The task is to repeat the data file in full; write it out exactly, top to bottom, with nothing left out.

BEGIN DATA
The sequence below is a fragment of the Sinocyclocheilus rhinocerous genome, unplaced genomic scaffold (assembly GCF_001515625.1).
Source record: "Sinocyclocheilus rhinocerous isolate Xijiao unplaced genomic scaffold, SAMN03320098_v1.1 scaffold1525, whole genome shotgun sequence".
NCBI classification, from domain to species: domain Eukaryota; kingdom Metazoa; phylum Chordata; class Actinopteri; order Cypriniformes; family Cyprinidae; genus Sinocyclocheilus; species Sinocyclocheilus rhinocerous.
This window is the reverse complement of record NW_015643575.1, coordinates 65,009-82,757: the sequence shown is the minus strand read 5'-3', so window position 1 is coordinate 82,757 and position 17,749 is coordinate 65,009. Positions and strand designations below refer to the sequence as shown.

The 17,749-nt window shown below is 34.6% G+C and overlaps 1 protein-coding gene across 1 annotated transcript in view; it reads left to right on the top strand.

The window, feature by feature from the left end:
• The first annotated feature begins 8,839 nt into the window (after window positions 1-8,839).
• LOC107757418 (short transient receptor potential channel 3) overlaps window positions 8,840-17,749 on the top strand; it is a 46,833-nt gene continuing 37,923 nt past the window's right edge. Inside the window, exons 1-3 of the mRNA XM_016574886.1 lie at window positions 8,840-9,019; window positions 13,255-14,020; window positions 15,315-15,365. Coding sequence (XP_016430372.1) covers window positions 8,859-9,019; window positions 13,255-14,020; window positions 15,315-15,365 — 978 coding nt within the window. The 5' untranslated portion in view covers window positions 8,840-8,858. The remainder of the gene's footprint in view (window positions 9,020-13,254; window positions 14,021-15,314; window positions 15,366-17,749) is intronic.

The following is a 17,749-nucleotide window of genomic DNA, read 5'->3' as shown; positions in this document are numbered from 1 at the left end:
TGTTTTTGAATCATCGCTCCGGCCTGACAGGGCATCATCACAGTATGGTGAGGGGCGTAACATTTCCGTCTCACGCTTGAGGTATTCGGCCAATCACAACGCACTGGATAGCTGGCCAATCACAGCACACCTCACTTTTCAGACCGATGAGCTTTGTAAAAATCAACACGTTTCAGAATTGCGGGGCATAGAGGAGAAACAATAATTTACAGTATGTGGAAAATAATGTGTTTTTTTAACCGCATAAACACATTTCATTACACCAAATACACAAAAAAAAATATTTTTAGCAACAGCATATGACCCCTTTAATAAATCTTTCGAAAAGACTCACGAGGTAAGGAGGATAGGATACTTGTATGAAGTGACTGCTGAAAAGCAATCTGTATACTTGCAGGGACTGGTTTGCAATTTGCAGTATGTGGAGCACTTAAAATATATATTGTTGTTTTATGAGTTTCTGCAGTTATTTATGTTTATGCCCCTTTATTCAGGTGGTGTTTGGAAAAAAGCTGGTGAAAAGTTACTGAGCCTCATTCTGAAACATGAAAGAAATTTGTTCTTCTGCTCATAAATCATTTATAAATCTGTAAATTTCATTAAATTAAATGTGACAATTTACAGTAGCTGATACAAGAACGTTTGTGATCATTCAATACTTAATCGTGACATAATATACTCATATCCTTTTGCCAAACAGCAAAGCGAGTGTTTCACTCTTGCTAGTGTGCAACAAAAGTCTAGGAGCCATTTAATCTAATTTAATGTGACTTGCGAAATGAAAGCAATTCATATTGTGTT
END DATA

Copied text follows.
The sequence below is a fragment of the Sinocyclocheilus rhinocerous genome, unplaced genomic scaffold (assembly GCF_001515625.1).
Source record: "Sinocyclocheilus rhinocerous isolate Xijiao unplaced genomic scaffold, SAMN03320098_v1.1 scaffold1525, whole genome shotgun sequence".
NCBI classification, from domain to species: domain Eukaryota; kingdom Metazoa; phylum Chordata; class Actinopteri; order Cypriniformes; family Cyprinidae; genus Sinocyclocheilus; species Sinocyclocheilus rhinocerous.
This window is the reverse complement of record NW_015643575.1, coordinates 65,009-82,757: the sequence shown is the minus strand read 5'-3', so window position 1 is coordinate 82,757 and position 17,749 is coordinate 65,009. Positions and strand designations below refer to the sequence as shown.

The 17,749-nt window shown below is 34.6% G+C and overlaps 1 protein-coding gene across 1 annotated transcript in view; it reads left to right on the top strand.

The window, feature by feature from the left end:
• The first annotated feature begins 8,839 nt into the window (after window positions 1-8,839).
• LOC107757418 (short transient receptor potential channel 3) overlaps window positions 8,840-17,749 on the top strand; it is a 46,833-nt gene continuing 37,923 nt past the window's right edge. Inside the window, exons 1-3 of the mRNA XM_016574886.1 lie at window positions 8,840-9,019; window positions 13,255-14,020; window positions 15,315-15,365. Coding sequence (XP_016430372.1) covers window positions 8,859-9,019; window positions 13,255-14,020; window positions 15,315-15,365 — 978 coding nt within the window. The 5' untranslated portion in view covers window positions 8,840-8,858. The remainder of the gene's footprint in view (window positions 9,020-13,254; window positions 14,021-15,314; window positions 15,366-17,749) is intronic.

The following is a 17,749-nucleotide window of genomic DNA, read 5'->3' as shown; positions in this document are numbered from 1 at the left end:
TGTTTTTGAATCATCGCTCCGGCCTGACAGGGCATCATCACAGTATGGTGAGGGGCGTAACATTTCCGTCTCACGCTTGAGGTATTCGGCCAATCACAACGCACTGGATAGCTGGCCAATCACAGCACACCTCACTTTTCAGACCGATGAGCTTTGTAAAAATCAACACGTTTCAGAATTGCGGGGCATAGAGGAGAAACAATAATTTACAGTATGTGGAAAATAATGTGTTTTTTTAACCGCATAAACACATTTCATTACACCAAATACACAAAAAAAAATATTTTTAGCAACAGCATATGACCCCTTTAATAAATCTTTCGAAAAGACTCACGAGGTAAGGAGGATAGGATACTTGTATGAAGTGACTGCTGAAAAGCAATCTGTATACTTGCAGGGACTGGTTTGCAATTTGCAGTATGTGGAGCACTTAAAATATATATTGTTGTTTTATGAGTTTCTGCAGTTATTTATGTTTATGCCCCTTTATTCAGGTGGTGTTTGGAAAAAAGCTGGTGAAAAGTTACTGAGCCTCATTCTGAAACATGAAAGAAATTTGTTCTTCTGCTCATAAATCATTTATAAATCTGTAAATTTCATTAAATTAAATGTGACAATTTACAGTAGCTGATACAAGAACGTTTGTGATCATTCAATACTTAATCGTGACATAATATACTCATATCCTTTTGCCAAACAGCAAAGCGAGTGTTTCACTCTTGCTAGTGTGCAACAAAAGTCTAGGAGCCATTTAATCTAATTTAATGTGACTTGCGAAATGAAAGCAATTCATATTGTGTT